If you or any of your friends wear a bra size larger than a D cup, go to Jenette Bras in East Hollywood – they only stock D through K cups, and also have swimwear and lingerie. (Then go to Scoops around the corner for the best ice cream in LA – they have both dairy and soy-based.)

    East Los Angeles College is home to the Vincent Price Art Museum (most of the art was donated by Price himself), but it's only open during the week – call for hours.

    If you start to crave highbrow culture, you can't forget the Huntington Library and Gardens, near Pasadena (home to things like a Gutenberg Bible and Gainsborough's Blue Boy).

    I'm not big on the touristy stuff like studio tours and the Hollywood sign, but I'm a fourth-generation Angeleno and got tired of it a long time ago. Your mileage will probably vary.

    Long Beach:

    The Queen Mary. Do take the "Ghosts and Legends" tour! Also, lots of events, some of them public, take place on board, so check their calendar. I saw The Buzzcocks perform at the Ink n' Iron tattoo convention there just a few weeks ago, and the annual Halloween mazes are very popular.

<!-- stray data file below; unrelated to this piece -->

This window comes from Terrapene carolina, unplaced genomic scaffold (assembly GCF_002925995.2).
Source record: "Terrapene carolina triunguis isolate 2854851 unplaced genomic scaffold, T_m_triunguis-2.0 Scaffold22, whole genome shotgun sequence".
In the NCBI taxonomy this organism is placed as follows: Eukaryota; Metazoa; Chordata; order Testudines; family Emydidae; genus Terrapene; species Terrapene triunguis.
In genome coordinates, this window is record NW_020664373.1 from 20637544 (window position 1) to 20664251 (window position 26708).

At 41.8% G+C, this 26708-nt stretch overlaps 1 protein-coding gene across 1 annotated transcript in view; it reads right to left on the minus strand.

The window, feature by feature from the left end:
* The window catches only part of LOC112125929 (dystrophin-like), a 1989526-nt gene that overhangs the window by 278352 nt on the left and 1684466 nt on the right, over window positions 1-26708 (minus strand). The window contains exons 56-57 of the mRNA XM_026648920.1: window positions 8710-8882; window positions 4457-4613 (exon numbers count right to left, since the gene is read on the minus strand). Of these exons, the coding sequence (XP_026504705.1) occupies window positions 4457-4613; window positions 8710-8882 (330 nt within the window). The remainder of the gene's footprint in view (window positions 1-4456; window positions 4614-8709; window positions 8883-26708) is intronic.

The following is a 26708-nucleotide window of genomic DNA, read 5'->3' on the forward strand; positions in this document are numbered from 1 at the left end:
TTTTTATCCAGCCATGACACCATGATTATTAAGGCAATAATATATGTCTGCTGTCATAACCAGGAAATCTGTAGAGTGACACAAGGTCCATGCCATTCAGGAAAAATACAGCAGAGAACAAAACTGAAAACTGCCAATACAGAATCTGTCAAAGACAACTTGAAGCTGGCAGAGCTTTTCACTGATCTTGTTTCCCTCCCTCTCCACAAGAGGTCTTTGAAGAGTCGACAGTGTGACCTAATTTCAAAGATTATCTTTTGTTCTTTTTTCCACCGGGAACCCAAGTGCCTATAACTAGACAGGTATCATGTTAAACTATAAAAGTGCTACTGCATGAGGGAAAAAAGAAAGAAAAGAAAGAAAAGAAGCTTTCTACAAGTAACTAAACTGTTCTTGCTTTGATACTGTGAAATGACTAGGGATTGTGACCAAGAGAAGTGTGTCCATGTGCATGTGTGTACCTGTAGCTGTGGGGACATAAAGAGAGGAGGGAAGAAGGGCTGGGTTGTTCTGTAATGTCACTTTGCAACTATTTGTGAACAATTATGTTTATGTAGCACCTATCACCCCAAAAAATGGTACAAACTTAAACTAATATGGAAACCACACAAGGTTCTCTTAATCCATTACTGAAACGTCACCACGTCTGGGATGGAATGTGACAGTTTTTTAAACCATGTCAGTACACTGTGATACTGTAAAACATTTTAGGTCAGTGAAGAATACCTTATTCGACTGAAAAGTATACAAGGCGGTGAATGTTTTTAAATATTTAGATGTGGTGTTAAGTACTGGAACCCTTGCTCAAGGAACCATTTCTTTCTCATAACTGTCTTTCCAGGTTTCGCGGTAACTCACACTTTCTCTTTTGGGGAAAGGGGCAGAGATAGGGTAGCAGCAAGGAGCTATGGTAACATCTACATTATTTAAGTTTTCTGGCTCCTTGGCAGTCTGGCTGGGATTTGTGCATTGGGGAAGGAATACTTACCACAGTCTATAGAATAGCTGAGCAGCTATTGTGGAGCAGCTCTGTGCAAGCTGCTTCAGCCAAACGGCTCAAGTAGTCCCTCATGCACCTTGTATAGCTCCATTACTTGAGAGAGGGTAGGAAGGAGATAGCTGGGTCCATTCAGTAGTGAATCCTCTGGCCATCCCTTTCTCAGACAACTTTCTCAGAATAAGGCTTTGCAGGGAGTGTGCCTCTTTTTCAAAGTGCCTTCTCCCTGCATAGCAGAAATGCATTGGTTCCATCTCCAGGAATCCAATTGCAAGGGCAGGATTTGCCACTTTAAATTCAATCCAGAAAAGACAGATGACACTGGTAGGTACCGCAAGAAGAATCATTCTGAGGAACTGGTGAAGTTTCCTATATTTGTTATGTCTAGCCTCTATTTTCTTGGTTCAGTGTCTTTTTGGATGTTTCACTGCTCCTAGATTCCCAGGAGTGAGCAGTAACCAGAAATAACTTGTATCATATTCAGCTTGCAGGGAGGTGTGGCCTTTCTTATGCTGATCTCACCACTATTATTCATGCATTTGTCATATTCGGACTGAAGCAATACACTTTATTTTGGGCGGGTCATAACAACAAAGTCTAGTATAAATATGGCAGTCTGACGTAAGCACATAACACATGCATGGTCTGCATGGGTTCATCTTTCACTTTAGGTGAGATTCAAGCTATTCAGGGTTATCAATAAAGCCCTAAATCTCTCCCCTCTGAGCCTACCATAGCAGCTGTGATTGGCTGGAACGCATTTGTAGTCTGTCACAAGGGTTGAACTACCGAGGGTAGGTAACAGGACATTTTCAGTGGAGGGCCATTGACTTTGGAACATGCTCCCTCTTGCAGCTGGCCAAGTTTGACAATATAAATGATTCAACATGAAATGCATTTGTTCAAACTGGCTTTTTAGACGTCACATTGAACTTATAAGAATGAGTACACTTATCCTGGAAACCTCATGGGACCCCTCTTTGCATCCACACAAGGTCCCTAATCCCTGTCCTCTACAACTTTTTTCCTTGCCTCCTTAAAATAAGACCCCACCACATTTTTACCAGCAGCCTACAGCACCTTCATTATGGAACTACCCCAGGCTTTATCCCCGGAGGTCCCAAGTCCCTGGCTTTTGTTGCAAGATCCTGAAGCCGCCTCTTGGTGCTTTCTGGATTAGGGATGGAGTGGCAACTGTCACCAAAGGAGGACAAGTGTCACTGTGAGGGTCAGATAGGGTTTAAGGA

Retro Row. 4th Street between Cherry and Junipero is filled with thrift and vintage shops, plus a one-screen Art Deco theater that plays mostly indie films.

    California State University's Long Beach campus boasts a beautiful Japanese garden if you're into plants.

    Orange County:

    Going to Disneyland/DCA is not everyone's cup of tea, but I love it (I have, and frequently use, an annual pass). Do not miss the Haunted Mansion, Pirates of the Caribbean, or the just-opened Ariel's Undersea Adventure if you go. (If possible, have a local show you around – we know of, and will tell you about, things the tour guides won't.) There's even an RV campsite not too far away.

    Antique and retro shoppers love Orange – almost every store near the town's traffic circle sells old stuff. You probably won't want to lug an antique dresser home, but there's also small stuff like vintage Hawaiian kitsch.

    Do drive on PCH (Pacific Coast Highway) through OC, especially in Huntington Beach. Gorgeous views!